Classic Computer Magazine Archive COMPUTE! ISSUE 34 / MARCH 1983 / PAGE 20

Computers And Society

David D. Thornburg, Associate Editor

Language And Languages

Next to the question "Which computer should I buy?", I am most often asked "Which language should I learn?" This question is often asked by teachers, but is of relevance to so many people that I want to devote some space to it this month.

To start with, those of you who read these columns regularly may expect my answer to be Logo.

It isn't.

The reason for this has nothing to do with Logo's power – I use Logo more than any other language in my own work. The point is that no computer language is appropriate for all applications.

In 1978, when Radio Shack, Apple, and Commodore owned the personal computer market, the only high level language in common use was BASIC. Because BASIC was built into the hardware, it was easy to see the reason for its rapid adoption. Just as with the arrangement of keys on the keyboard, the user didn't have a choice – BASIC was just there.

As a language that launched an industry, BASIC was a pretty good choice. It was compact, and didn't need much of the computer's memory (remember that the first PETs came with only 8K bytes of RAM, and that the TRS-80 originally had only 4K bytes of RAM). Furthermore, BASIC was "good at math."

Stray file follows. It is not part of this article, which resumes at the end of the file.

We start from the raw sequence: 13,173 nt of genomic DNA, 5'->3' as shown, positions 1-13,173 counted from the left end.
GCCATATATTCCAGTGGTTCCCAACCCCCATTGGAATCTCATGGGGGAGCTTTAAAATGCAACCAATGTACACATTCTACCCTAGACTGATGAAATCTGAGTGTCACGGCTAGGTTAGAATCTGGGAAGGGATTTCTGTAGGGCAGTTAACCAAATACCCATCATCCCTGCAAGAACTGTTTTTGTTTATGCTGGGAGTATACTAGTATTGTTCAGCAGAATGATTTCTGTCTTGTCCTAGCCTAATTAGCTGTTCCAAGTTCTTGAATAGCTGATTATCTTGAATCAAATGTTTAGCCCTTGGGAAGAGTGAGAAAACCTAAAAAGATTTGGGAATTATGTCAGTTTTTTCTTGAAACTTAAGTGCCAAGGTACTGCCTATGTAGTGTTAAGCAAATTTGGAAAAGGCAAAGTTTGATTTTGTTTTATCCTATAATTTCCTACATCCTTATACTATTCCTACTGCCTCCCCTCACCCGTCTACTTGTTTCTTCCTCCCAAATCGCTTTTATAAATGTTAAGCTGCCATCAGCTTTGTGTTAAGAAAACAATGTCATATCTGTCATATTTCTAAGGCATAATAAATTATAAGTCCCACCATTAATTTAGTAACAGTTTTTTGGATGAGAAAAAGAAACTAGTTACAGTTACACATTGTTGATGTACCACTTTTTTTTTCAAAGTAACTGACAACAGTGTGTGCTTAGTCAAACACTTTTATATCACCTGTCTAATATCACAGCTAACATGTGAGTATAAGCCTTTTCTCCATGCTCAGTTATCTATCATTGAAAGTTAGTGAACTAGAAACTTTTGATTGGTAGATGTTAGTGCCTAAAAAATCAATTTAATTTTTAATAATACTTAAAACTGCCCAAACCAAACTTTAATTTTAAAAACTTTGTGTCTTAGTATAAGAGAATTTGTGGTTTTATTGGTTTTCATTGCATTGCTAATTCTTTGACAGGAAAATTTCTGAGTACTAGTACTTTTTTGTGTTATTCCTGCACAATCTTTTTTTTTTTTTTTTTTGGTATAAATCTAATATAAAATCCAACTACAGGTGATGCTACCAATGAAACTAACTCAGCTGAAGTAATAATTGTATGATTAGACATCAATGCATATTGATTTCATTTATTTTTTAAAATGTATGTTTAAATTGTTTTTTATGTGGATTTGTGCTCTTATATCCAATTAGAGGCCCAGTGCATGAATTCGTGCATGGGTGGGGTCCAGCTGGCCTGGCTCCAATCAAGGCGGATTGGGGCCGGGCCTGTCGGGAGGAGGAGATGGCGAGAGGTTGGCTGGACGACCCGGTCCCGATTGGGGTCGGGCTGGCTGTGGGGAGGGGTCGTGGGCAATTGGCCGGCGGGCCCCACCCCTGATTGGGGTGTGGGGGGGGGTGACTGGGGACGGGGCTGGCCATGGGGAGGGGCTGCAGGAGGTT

Since many of the 75,000 customers for personal computers in 1978 were tinkerers with a technical bent, BASIC gave them a high-level tinkering tool.

But then a funny thing started to happen. As more and more people started learning BASIC, there was a growing belief that BASIC was the best computer language, simply because everyone was using it. By that same argument, one would argue that Combat is the best video game cartridge, simply because it is packed with the Atari video game console.

BASIC'S Weaknesses

So what is wrong with BASIC?

There are two main problems with this language. First, because BASIC is very good at arithmetic calculations, it tends to be of great use to those who are also math-oriented. In fact, BASIC uses numbers everywhere – even in front of each program line.

Why is this a problem?

Well, believe it or not, a great many people don't consider themselves "good at math," and have avoided using computers for just this reason. Limiting the computer to use by those who are math whizzes is unfair to both the prospective users and to the utility of the computer itself. The computer is not a math tool – it is more than that: it is a symbol manipulation tool. It is therefore essential that people have a choice in languages tailored to specific types of applications – but more on that topic later.

I said there was a second problem with using BASIC as a universal computer language. This problem is that BASIC is not extensible; the user cannot define new words in BASIC'S vocabulary. Imagine how limiting English would be if we hadn't invented any new words since the time of Shakespeare. What would we call televisions, or telephones, or computers?

Are you willing to trust a language designer to anticipate all the words you might need to create your application program?

I'm not.